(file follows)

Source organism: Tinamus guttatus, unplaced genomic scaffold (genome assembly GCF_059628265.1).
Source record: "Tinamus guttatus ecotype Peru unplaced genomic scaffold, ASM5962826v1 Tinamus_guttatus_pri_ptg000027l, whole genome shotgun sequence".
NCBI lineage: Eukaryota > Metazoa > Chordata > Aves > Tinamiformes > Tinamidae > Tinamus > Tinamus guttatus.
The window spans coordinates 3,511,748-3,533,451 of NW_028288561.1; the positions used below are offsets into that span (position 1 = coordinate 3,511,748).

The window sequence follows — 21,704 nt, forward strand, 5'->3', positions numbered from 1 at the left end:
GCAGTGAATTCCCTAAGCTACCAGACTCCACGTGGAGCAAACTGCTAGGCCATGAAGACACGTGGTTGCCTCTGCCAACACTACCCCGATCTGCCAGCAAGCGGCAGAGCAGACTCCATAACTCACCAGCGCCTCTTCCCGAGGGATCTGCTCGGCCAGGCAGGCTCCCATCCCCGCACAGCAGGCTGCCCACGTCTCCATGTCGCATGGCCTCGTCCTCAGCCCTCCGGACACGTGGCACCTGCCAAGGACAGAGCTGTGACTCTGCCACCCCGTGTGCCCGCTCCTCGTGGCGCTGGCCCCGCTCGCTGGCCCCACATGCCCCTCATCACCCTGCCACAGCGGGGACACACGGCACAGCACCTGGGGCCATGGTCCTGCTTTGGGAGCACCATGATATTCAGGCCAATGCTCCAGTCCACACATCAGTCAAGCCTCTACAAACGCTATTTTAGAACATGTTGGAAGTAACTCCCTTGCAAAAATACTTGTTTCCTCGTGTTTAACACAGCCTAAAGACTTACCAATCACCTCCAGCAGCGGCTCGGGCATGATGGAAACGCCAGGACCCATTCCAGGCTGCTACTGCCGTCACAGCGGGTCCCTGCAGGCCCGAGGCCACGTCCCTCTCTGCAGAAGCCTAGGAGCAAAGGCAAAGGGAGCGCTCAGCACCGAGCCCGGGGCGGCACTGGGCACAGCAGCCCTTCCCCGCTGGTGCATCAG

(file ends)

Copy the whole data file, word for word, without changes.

Source organism: Tinamus guttatus, unplaced genomic scaffold (genome assembly GCF_059628265.1).
Source record: "Tinamus guttatus ecotype Peru unplaced genomic scaffold, ASM5962826v1 Tinamus_guttatus_pri_ptg000027l, whole genome shotgun sequence".
NCBI lineage: Eukaryota > Metazoa > Chordata > Aves > Tinamiformes > Tinamidae > Tinamus > Tinamus guttatus.
The window spans coordinates 3,511,748-3,533,451 of NW_028288561.1; the positions used below are offsets into that span (position 1 = coordinate 3,511,748).

The window sequence follows — 21,704 nt, forward strand, 5'->3', positions numbered from 1 at the left end:
GCAGTGAATTCCCTAAGCTACCAGACTCCACGTGGAGCAAACTGCTAGGCCATGAAGACACGTGGTTGCCTCTGCCAACACTACCCCGATCTGCCAGCAAGCGGCAGAGCAGACTCCATAACTCACCAGCGCCTCTTCCCGAGGGATCTGCTCGGCCAGGCAGGCTCCCATCCCCGCACAGCAGGCTGCCCACGTCTCCATGTCGCATGGCCTCGTCCTCAGCCCTCCGGACACGTGGCACCTGCCAAGGACAGAGCTGTGACTCTGCCACCCCGTGTGCCCGCTCCTCGTGGCGCTGGCCCCGCTCGCTGGCCCCACATGCCCCTCATCACCCTGCCACAGCGGGGACACACGGCACAGCACCTGGGGCCATGGTCCTGCTTTGGGAGCACCATGATATTCAGGCCAATGCTCCAGTCCACACATCAGTCAAGCCTCTACAAACGCTATTTTAGAACATGTTGGAAGTAACTCCCTTGCAAAAATACTTGTTTCCTCGTGTTTAACACAGCCTAAAGACTTACCAATCACCTCCAGCAGCGGCTCGGGCATGATGGAAACGCCAGGACCCATTCCAGGCTGCTACTGCCGTCACAGCGGGTCCCTGCAGGCCCGAGGCCACGTCCCTCTCTGCAGAAGCCTAGGAGCAAAGGCAAAGGGAGCGCTCAGCACCGAGCCCGGGGCGGCACTGGGCACAGCAGCCCTTCCCCGCTGGTGCATCAG